Is celebrity culture declining your health?
The sudden flood of celebrity health advice and endorsements have been making its impact on our health behaviors, our beliefs, and even our healthcare systems. I have recently watched Timothy Caulfield’s A User’s Guide to Cheating Death, which is a Netflix Docu-series that explores controversial procedures, diets, and therapies that are being sought by the public and endorsed by celebrities to radically alter or improve health behaviors. Dr. Caulfield takes you on a scientific path in understanding the motivation of these health trends, from undergoing elective surgery to have the Kim Kardashian’s butt to completely changing one’s skin color and features.
Of course, there is no cause-and-effect that celebrity culture is declining our health, which has been debunked by Caulfield. In 2016, Timothy Caulfield published “From Kim Kardashian to Dr. Oz: The Future Relevance of Popular Culture to Our Health and Health Policy” where he discussed examples of the ways celebrity culture is having an impact, and where this is heading in the future. I will be primarily using this article if whether celebrity culture is declining our health.
First of all, I want to emphasize that I have nothing against the celebrity culture because, one, I am a fan of some celebrities and, two, I truly do believe that they can provide a positive impact to the public by increasing awareness of social issues. However, when it comes to health advices and lifestyles and if I was a celebrity, I preferably would not give out advices solely because there is a significant socio-financial gap between me and majority of my followers. There is no rational explanation in why celebrities must promote health products, such as supplements, when there is a pretty wide gap in socioeconomic status (SES) between the celebrity and majority of the followers.
Celebrities like Katy Perry and Gwyneth Paltrow, as Caulfield have previously used these two female celebrities the most — in his research and in his Netflix’s docu-series — have a huge cultural footprint. Even, if we do not view them as a credible source of health or lifestyle information but they do project a powerful image that eventually will reach you regardless. In other words, celebrities help each other to establish a certain health behavior, such as the intake of supplements. In fact, Caulfield has discussed in his docu-series on the notion of supplements and vitamins and is it worth it? Overall, if you have dietary restrictions, then supplements come in handy. Otherwise, there is no need because the micronutrients are already in the food.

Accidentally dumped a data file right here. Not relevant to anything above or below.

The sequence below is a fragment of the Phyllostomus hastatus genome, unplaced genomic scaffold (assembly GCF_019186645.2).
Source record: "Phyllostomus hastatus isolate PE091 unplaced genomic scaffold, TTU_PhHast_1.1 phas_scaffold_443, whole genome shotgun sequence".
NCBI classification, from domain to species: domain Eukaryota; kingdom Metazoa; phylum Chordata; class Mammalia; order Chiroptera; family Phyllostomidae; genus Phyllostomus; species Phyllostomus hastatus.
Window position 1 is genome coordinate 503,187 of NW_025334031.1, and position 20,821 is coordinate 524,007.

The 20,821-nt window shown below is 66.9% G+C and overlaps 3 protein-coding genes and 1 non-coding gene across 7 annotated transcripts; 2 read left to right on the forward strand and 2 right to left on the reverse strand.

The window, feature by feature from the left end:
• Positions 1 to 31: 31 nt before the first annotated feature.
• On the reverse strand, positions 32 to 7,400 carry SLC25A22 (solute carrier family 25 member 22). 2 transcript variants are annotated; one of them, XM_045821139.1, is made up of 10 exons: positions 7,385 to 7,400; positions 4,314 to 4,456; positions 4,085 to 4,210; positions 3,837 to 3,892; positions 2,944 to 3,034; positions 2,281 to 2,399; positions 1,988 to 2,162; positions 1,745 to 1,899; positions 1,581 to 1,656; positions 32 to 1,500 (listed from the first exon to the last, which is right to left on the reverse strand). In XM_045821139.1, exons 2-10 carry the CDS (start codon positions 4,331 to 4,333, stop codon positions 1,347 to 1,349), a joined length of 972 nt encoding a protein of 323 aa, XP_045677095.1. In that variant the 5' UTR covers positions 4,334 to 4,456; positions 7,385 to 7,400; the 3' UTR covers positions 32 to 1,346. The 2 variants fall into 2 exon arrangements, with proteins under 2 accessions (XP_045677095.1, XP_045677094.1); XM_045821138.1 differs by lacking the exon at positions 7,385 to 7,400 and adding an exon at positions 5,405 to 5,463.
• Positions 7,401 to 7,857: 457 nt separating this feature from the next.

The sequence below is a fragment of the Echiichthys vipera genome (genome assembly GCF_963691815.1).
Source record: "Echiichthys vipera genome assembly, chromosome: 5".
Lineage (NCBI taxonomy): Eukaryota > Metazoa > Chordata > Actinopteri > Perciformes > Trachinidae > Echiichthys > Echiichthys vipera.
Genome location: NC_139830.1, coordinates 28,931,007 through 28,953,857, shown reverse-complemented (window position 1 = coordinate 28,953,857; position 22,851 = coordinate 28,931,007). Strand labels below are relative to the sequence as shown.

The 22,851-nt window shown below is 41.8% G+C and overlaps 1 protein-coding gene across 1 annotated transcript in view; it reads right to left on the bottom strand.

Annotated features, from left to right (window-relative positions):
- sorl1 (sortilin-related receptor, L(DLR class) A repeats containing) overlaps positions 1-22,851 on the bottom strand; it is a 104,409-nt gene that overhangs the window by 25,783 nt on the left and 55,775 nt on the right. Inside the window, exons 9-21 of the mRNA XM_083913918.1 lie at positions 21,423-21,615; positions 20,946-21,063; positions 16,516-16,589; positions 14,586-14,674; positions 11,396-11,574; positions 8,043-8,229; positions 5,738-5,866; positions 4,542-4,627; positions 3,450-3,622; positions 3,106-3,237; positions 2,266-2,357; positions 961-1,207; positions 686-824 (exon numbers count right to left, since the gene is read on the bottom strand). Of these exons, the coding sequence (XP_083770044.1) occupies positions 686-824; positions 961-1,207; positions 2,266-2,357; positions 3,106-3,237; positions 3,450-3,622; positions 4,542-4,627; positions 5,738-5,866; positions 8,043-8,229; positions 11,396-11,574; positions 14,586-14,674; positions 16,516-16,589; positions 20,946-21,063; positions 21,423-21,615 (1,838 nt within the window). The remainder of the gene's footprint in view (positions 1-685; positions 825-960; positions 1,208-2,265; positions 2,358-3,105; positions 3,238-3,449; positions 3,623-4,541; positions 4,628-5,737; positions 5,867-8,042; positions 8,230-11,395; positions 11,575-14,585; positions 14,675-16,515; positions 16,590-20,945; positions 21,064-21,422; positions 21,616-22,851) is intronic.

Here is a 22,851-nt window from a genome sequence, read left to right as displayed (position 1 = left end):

There are other celebrities, like Doctor Oz who obtained a medical degree have completely turned away from actual science and instead towards pseudoscience. This becomes harmful for the audience because of the misleading information that being provided by a “medical doctor.” Now, I do believe that there can be some good to come out of medical doctors being TV or YouTube personalities, like Doctor Mike. Though he gained media attention because of Buzzfeed praising him for his good looks and then People Magazine named him as “the Sexist Doctor Alive,” he launched his YouTube Channel to make medicine and science understandable and debunks medical television dramas, including the infamous Grey’s Anatomy. So far, Doctor Mike has yet given me a reason to not like him.
As celebrity culture is part of our culture and social media — Twitter, Facebook, Instagram, YouTube — being what it is currently, as a powerful platform in engaging with celebrities and getting informative news. This means that, for particularly, the younger generations are likely to be exposed to misleading or harmful health information. We must debunk those ridiculous scientific claims before it becomes scienceploitated,as Caulfield have once called it, where media outlooks take evidence-based science and turn it into a marketing scheme — with celebrity endorsements. And this will, inevitably, lead to more celebrity-driven policy challenges.
To reiterate, celebrity culture is not necessary a bad thing as well as social media. They do provide the opportunity that allows the public to receive news updates, which can help the scientific community debunking certain pseudoscience claims that were made, like Jenny McCarthy’s anti-vaccine campaign that vaccinations cause autism.